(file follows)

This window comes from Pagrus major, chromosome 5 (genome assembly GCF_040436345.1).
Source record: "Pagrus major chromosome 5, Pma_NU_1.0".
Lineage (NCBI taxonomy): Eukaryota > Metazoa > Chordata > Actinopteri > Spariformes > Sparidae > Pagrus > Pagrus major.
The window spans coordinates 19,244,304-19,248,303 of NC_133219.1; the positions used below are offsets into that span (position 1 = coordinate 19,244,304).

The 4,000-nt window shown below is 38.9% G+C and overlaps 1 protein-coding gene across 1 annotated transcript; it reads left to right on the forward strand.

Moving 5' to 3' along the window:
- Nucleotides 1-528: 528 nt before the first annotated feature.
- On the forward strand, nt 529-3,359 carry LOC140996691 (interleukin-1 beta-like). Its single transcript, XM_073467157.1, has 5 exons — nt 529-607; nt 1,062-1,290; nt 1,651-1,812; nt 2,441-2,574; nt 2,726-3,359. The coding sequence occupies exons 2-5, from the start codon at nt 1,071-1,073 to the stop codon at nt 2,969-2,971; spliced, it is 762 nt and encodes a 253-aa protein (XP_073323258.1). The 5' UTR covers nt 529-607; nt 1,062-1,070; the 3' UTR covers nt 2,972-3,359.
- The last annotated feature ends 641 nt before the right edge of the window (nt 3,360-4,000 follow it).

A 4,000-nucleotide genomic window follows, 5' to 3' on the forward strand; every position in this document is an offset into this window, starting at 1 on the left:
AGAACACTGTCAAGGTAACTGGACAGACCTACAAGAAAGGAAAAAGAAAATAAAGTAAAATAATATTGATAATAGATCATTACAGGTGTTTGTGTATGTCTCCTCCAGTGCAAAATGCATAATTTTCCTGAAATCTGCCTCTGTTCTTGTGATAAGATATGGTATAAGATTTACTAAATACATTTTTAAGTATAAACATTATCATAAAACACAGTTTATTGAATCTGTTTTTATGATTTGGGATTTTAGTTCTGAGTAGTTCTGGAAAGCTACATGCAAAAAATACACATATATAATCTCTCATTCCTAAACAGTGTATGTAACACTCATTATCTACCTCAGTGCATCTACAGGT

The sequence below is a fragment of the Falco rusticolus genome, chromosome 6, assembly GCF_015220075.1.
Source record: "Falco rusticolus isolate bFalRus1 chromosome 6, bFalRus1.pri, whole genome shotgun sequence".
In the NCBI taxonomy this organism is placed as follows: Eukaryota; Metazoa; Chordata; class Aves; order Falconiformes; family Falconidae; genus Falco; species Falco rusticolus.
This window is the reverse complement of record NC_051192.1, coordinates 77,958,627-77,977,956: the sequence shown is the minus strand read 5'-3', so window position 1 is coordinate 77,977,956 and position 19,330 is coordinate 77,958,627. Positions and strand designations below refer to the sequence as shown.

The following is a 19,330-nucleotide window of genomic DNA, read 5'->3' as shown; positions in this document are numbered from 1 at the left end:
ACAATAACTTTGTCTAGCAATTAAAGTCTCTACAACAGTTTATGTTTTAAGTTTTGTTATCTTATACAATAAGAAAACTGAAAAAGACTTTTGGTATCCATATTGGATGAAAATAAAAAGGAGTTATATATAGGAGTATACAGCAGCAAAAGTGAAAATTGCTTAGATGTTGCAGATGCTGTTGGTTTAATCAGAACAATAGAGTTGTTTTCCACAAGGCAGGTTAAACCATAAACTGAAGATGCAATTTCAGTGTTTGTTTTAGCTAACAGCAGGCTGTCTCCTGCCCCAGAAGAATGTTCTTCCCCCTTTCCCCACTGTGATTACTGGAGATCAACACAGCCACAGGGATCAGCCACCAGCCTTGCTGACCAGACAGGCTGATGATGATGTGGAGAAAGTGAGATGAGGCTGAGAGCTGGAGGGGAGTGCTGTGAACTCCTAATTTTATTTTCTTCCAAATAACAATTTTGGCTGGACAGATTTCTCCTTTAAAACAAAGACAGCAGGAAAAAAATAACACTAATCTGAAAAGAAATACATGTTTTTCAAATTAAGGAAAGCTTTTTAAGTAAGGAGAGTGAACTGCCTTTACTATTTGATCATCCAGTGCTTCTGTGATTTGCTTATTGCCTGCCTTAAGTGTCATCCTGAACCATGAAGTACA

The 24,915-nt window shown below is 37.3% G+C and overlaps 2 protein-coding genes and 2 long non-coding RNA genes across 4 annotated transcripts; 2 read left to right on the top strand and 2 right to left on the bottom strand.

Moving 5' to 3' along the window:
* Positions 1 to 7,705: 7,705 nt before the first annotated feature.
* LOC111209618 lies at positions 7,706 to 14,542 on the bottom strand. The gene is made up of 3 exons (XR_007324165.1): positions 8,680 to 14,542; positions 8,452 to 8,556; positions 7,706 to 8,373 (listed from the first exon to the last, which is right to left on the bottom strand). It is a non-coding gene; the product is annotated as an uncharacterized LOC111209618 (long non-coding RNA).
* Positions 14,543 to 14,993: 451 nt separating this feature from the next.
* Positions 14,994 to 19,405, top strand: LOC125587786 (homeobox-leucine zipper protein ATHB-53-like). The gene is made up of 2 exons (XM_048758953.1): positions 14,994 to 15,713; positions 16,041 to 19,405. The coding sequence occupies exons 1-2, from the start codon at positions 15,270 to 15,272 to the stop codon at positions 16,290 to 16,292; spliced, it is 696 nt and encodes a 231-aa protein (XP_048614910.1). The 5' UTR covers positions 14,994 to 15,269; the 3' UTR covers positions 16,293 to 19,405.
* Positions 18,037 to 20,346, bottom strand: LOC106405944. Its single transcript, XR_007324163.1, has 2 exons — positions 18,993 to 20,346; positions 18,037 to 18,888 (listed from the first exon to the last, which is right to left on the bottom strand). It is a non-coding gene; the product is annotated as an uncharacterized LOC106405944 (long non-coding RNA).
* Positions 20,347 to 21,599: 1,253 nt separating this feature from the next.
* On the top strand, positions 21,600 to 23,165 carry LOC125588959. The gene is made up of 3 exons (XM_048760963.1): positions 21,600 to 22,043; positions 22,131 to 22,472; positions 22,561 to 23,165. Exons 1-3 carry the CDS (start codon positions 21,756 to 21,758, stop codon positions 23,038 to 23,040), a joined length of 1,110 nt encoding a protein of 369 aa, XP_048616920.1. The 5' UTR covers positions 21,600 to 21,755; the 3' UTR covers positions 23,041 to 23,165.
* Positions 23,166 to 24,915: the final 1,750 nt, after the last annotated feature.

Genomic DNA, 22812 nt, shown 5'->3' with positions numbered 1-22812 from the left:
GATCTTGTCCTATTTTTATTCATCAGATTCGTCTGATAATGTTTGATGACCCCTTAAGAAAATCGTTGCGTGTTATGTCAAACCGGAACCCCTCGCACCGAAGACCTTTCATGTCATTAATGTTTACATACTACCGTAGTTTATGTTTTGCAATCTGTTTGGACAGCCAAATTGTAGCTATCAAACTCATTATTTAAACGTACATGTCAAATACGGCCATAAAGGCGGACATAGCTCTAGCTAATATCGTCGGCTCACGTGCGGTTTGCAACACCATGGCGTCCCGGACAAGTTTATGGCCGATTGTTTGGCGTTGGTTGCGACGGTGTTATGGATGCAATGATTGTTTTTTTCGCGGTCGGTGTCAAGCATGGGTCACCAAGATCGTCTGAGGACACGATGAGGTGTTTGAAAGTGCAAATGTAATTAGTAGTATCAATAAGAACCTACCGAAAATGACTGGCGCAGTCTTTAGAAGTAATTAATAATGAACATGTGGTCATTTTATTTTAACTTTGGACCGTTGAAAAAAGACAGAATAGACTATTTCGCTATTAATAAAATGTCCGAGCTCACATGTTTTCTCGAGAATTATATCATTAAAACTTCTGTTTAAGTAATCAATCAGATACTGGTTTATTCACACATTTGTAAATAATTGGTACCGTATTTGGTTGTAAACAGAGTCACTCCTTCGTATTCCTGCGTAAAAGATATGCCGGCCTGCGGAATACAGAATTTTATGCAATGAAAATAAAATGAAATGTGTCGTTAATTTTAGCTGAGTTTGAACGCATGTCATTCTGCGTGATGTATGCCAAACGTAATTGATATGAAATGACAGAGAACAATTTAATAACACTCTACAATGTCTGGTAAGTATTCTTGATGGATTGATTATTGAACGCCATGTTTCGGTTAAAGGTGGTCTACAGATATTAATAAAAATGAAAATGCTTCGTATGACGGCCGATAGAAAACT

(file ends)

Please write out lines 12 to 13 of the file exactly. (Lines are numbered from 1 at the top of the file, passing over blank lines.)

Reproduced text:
The sequence below is a fragment of the Falco rusticolus genome, chromosome 6, assembly GCF_015220075.1.
Source record: "Falco rusticolus isolate bFalRus1 chromosome 6, bFalRus1.pri, whole genome shotgun sequence".